Outdoor Adventures: Gilford ski jumps hoping to get a facelift
The non-profit Gunstock Mountain Historic Preservation Society is working to resurrect the four ski jumps at Gunstock that once held several meets, including skier Bill Trudgeon jumping through a hoop of fire in the 1950s. Purchase photo reprints at PhotoExtra »
About 10 years before she won two Olympic silver medals for the women’s downhill and giant slalom in 1960, a young teenage Penny Pitou practiced ski jumping at Gunstock on dark, cold nights.
Turning the lights on meant depositing a quarter in a meter.
“The light went on for a period of time and you hoped you landed before the light went out,” she said. “Sometimes that happened when you were in mid-air and that made for an interesting landing. I loved ski jumping. It helped me become a better downhill skier.”
Now the non-profit Gunstock Mountain Historic Preservation Society is spearheading a $1.4 million restoration project to rebuild and preserve the four ski jumps at the Gunstock Jump Complex in Gilford off the 75-year-old ski area’s old access road.
Formerly called the Belknap County Ski Jump Complex, the first three of the four jumps – 10, 20 and 60 meters – were built during the Great Depression as a Works Progress Administration project in 1937-38 with parking for 2,500 cars. A 40 meter jump was constructed in 1949.
The complex hosted Olympic trials and national championships. During the heydays before television, thousands came to watch international stars like Norwegian Torger Tokle, called the “Babe Ruth of Skiing,” who held the 60-meter hill record for 35 years. After he was killed in World War II, the jump was named after him.
“Remember that during the late ’30s and early ’40s, ski jumping was the X Games of that generation,” said Bow’s Bob Arnold, a co-founder and GMHPS treasurer whose grandfather Fritz Baer helped promote ski jumping as Gunstock general manager from 1950-1959 . “Thousands of people came. There were outdoor barbecues. It was exciting.”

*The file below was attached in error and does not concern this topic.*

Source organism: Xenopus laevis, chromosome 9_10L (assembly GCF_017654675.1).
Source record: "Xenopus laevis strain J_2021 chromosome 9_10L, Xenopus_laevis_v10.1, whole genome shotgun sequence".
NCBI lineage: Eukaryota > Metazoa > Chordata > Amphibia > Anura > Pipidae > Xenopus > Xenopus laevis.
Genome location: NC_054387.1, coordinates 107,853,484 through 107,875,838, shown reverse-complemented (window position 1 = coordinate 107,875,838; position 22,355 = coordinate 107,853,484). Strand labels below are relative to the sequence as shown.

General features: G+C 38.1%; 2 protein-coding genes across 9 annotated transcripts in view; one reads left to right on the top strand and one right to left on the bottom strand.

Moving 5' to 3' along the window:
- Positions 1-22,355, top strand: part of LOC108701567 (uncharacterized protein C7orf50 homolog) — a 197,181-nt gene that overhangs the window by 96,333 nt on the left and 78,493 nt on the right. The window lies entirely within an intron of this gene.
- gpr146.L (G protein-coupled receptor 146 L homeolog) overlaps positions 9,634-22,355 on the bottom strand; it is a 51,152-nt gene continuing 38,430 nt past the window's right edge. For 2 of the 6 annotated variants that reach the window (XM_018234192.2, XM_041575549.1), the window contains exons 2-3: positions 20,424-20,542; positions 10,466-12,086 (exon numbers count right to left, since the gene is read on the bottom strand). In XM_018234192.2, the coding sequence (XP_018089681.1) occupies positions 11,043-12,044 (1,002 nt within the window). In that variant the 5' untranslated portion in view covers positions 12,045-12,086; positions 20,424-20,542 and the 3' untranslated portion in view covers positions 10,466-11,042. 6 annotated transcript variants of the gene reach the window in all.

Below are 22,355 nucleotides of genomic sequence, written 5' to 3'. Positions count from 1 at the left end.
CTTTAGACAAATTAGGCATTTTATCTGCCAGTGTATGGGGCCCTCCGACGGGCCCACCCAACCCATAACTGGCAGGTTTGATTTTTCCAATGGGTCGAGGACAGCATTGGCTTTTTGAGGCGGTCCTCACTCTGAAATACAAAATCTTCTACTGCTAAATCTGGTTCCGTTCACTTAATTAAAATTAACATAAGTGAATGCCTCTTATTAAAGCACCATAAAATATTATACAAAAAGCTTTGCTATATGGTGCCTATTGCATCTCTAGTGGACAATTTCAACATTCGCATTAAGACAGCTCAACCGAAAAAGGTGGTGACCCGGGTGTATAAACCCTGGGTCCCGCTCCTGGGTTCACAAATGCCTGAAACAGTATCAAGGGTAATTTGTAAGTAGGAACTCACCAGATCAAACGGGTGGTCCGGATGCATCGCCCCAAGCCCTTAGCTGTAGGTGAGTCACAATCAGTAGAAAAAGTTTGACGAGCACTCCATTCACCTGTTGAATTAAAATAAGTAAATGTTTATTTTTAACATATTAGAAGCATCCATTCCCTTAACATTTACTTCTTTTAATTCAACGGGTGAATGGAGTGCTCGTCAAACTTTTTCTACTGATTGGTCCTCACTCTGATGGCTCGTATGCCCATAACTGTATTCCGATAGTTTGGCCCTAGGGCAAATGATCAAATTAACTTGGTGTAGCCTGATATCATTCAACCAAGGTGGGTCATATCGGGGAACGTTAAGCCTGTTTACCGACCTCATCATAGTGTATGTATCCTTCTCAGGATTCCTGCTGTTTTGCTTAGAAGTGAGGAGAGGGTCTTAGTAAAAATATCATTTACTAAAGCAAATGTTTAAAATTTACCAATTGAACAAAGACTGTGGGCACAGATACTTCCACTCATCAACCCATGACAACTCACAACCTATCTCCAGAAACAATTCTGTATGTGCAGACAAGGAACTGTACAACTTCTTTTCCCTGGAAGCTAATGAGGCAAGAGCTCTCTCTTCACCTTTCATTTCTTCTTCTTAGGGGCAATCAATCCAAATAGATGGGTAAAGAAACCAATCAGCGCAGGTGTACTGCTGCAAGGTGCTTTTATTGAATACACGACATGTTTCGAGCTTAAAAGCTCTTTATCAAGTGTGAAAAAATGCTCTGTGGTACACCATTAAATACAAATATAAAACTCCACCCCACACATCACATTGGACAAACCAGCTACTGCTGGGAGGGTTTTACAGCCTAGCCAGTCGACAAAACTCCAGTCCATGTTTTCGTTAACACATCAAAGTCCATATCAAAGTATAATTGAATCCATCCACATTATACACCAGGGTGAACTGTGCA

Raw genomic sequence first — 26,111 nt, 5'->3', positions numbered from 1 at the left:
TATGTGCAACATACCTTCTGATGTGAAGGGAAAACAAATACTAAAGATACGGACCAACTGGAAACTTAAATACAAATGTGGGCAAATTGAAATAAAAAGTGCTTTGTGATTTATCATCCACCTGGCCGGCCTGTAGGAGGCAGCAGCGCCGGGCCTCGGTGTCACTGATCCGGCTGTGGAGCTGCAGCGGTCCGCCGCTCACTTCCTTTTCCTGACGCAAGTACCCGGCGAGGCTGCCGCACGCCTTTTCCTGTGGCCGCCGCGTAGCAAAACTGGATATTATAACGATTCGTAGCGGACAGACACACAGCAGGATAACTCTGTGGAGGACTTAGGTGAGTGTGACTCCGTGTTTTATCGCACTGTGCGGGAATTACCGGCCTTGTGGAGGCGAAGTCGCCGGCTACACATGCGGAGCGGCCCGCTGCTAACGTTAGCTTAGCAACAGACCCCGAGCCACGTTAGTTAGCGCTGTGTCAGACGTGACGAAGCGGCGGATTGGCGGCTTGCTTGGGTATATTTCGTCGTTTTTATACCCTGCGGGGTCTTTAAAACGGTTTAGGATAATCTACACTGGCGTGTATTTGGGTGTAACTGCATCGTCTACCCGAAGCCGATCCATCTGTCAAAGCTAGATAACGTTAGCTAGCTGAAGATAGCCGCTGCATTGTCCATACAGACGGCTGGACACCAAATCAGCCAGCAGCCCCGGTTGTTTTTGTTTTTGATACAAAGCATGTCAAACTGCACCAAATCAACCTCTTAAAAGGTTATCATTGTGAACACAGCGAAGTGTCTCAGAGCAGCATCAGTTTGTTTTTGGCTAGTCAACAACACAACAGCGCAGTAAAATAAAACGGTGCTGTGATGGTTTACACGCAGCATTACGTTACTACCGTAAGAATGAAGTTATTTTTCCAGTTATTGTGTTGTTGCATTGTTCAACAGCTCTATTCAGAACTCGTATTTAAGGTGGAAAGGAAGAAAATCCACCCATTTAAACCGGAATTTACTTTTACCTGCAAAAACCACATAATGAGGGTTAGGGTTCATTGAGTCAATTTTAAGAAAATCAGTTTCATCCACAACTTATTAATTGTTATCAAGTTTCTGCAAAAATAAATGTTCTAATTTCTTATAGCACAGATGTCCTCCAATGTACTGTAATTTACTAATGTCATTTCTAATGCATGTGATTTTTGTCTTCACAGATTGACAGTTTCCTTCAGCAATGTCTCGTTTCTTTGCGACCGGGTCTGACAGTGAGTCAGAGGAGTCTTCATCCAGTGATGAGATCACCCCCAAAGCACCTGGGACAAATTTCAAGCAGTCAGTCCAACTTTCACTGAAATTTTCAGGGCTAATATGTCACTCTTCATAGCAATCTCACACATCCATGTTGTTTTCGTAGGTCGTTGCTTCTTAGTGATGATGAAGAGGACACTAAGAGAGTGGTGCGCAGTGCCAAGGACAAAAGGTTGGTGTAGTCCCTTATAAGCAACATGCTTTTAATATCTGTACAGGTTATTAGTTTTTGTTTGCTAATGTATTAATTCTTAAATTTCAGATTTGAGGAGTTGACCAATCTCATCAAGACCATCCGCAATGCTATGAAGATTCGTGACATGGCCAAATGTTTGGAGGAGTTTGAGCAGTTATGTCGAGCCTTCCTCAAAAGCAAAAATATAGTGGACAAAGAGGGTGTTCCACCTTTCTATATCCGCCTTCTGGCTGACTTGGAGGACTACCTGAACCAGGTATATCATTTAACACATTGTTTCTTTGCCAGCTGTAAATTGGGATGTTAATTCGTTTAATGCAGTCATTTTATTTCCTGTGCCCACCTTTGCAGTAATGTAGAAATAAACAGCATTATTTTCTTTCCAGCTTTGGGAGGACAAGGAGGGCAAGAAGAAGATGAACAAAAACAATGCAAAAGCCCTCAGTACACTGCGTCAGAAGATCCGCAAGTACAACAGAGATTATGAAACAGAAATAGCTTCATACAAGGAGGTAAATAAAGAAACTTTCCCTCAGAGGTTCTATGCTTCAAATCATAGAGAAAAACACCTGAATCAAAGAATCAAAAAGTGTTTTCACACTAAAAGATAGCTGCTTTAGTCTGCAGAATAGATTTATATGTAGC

There were events with skiers jumping through a hoop of fire and even summer ski jumping with skiers schussing down on 60 tons of shaved ice and stopping with the help of hay barricades.
Among the noted events, the complex held the first Eastern States Invitational Ski Jump Meet in 1952, the U.S. Nationals for Nordic combined in 1975 and the 1992 Junior Olympics.
Lisa Kling’s son Jonathan, a former U.S. Development Ski Team jumper, holds the hill’s 40-meter record, set in 2002. Now the Loudon mom is helping fund raise for the project that includes a Nov. 10 Ski Ball at Gunstock (firstname.lastname@example.org, 737-4310). She’s GMHPS vice president and on the board of the Gunstock Nordic Association.
That’s another hook to the project; having adjacent Nordic trails.
“Our hope is to make the complex a major training facility in New England,” Kling said. “There are close cross-country ski trails and Alpine so everything is compact and convenient for training and competitions.”
Ski jumping is experiencing a resurgence. The U.S. Collegiate Nordic Ski Jumping National Championships were held in 2011, the first time since the NCAA ditched it in 1980. Johnny Spillane’s 2010 Olympic Nordic combined (X-C and ski jumping) silver medal was a U.S. first, as was the team silver that followed. Women’s ski jumping is planned for the 2014 Olympics.
New Hampshire has high school jumping, but the close-knit New England jumping community must also travel to jumps in Brattleboro, Vt., and Salisbury, Conn., for competitions. Lake Placid, N.Y., is also a stop.
“Ski jumping is a safe and healthy sport,” Kling said. “Jumping makes a kid feel good. They jump, they ski, they fly through the air.”
The wooden jumps are worn and need new boards. The big jump is also metal and was lengthened over time. It needs the most work, including modification to reflect changes in style, equipment and International Ski Federation requirements.
The plan is to at least have the 10-meter jump open this winter, one on which skiers can use Alpine equipment before donning the super-long jumping skis for bigger jumps.
Pitou hopes to see her grandchildren use them. She first saw ski jumping at age 7 and was transfixed. Eventually, she competed on the 10- and 20-meter jumps. Pitou was on the Laconia High School ski team as a freshman in 1953 before being kicked off three months later after a ski race crash revealed her hidden long hair (teammates called her Tommy).
“The first jump is scary, but after that thrill you can’t wait to go back up,” she said. “There is nothing like being in the air, going down that in-run and lifting off like a bird.”
(Marty Basch can be reached through onetankaway.com.)